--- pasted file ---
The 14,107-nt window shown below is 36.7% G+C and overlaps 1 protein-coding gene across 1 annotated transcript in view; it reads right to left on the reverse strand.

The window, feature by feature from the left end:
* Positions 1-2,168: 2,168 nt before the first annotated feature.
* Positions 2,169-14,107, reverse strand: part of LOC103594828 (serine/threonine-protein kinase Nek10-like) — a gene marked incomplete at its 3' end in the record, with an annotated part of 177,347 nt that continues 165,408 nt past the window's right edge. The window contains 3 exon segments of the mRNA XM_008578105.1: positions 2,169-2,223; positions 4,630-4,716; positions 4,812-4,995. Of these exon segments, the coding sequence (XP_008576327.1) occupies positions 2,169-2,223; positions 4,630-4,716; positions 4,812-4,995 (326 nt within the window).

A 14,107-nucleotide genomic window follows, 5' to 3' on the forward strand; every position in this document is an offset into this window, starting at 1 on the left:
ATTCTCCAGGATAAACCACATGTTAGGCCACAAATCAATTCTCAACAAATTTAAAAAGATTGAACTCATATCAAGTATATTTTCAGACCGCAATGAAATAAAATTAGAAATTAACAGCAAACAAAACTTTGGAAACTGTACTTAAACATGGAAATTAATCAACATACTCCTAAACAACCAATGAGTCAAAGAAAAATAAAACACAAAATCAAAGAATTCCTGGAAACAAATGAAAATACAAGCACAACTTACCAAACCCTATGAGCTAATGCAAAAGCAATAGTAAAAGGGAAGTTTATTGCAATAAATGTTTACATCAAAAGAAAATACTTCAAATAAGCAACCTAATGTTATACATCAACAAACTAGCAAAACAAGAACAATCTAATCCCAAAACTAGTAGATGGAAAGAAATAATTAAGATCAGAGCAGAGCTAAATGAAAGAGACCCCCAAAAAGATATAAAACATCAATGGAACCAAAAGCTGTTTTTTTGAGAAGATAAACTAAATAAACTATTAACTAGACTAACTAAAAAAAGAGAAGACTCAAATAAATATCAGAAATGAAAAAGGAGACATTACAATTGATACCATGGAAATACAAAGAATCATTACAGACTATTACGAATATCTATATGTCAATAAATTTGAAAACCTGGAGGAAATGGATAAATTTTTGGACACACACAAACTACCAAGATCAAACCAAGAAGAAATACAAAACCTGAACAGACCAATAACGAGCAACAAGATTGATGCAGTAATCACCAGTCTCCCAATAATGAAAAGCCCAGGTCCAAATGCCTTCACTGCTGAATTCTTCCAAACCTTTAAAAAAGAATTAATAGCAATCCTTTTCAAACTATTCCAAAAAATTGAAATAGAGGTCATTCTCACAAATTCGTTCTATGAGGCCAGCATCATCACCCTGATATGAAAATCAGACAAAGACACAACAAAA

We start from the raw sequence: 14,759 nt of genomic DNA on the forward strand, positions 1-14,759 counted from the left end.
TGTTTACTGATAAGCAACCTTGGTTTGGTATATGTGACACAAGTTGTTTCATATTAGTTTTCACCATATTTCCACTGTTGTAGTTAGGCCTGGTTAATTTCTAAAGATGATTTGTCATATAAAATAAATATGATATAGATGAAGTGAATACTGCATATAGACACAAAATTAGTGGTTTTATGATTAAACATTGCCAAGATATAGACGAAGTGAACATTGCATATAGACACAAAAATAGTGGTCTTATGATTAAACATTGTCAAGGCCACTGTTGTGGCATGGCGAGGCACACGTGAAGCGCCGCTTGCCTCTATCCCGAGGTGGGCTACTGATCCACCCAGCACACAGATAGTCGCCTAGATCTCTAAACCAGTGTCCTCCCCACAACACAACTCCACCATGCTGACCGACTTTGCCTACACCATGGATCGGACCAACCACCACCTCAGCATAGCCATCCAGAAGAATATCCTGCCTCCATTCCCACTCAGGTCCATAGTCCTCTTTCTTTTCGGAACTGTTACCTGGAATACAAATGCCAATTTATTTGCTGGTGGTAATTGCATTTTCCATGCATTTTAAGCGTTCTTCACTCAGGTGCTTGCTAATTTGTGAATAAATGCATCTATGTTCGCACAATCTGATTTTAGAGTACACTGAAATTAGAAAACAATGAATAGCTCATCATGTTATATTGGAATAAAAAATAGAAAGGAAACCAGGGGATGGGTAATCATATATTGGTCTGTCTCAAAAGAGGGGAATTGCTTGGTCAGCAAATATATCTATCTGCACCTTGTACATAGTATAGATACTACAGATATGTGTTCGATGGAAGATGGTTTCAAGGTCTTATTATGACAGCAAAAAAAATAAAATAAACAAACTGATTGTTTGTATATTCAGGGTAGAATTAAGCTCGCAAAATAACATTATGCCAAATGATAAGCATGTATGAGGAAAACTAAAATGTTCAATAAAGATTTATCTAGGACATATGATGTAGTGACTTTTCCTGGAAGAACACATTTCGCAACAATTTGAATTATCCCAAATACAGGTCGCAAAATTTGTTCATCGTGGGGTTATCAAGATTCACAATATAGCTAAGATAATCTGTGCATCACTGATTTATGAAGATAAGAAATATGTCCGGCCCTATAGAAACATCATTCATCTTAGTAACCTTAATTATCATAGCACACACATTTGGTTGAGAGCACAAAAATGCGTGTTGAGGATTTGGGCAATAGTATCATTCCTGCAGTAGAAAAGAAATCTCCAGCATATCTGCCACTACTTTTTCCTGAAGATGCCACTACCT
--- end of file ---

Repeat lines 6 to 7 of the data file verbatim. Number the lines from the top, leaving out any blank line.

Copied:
ATTCTCCAGGATAAACCACATGTTAGGCCACAAATCAATTCTCAACAAATTTAAAAAGATTGAACTCATATCAAGTATATTTTCAGACCGCAATGAAATAAAATTAGAAATTAACAGCAAACAAAACTTTGGAAACTGTACTTAAACATGGAAATTAATCAACATACTCCTAAACAACCAATGAGTCAAAGAAAAATAAAACACAAAATCAAAGAATTCCTGGAAACAAATGAAAATACAAGCACAACTTACCAAACCCTATGAGCTAATGCAAAAGCAATAGTAAAAGGGAAGTTTATTGCAATAAATGTTTACATCAAAAGAAAATACTTCAAATAAGCAACCTAATGTTATACATCAACAAACTAGCAAAACAAGAACAATCTAATCCCAAAACTAGTAGATGGAAAGAAATAATTAAGATCAGAGCAGAGCTAAATGAAAGAGACCCCCAAAAAGATATAAAACATCAATGGAACCAAAAGCTGTTTTTTTGAGAAGATAAACTAAATAAACTATTAACTAGACTAACTAAAAAAAGAGAAGACTCAAATAAATATCAGAAATGAAAAAGGAGACATTACAATTGATACCATGGAAATACAAAGAATCATTACAGACTATTACGAATATCTATATGTCAATAAATTTGAAAACCTGGAGGAAATGGATAAATTTTTGGACACACACAAACTACCAAGATCAAACCAAGAAGAAATACAAAACCTGAACAGACCAATAACGAGCAACAAGATTGATGCAGTAATCACCAGTCTCCCAATAATGAAAAGCCCAGGTCCAAATGCCTTCACTGCTGAATTCTTCCAAACCTTTAAAAAAGAATTAATAGCAATCCTTTTCAAACTATTCCAAAAAATTGAAATAGAGGTCATTCTCACAAATTCGTTCTATGAGGCCAGCATCATCACCCTGATATGAAAATCAGACAAAGACACAACAAAA

We start from the raw sequence: 14,759 nt of genomic DNA on the forward strand, positions 1-14,759 counted from the left end.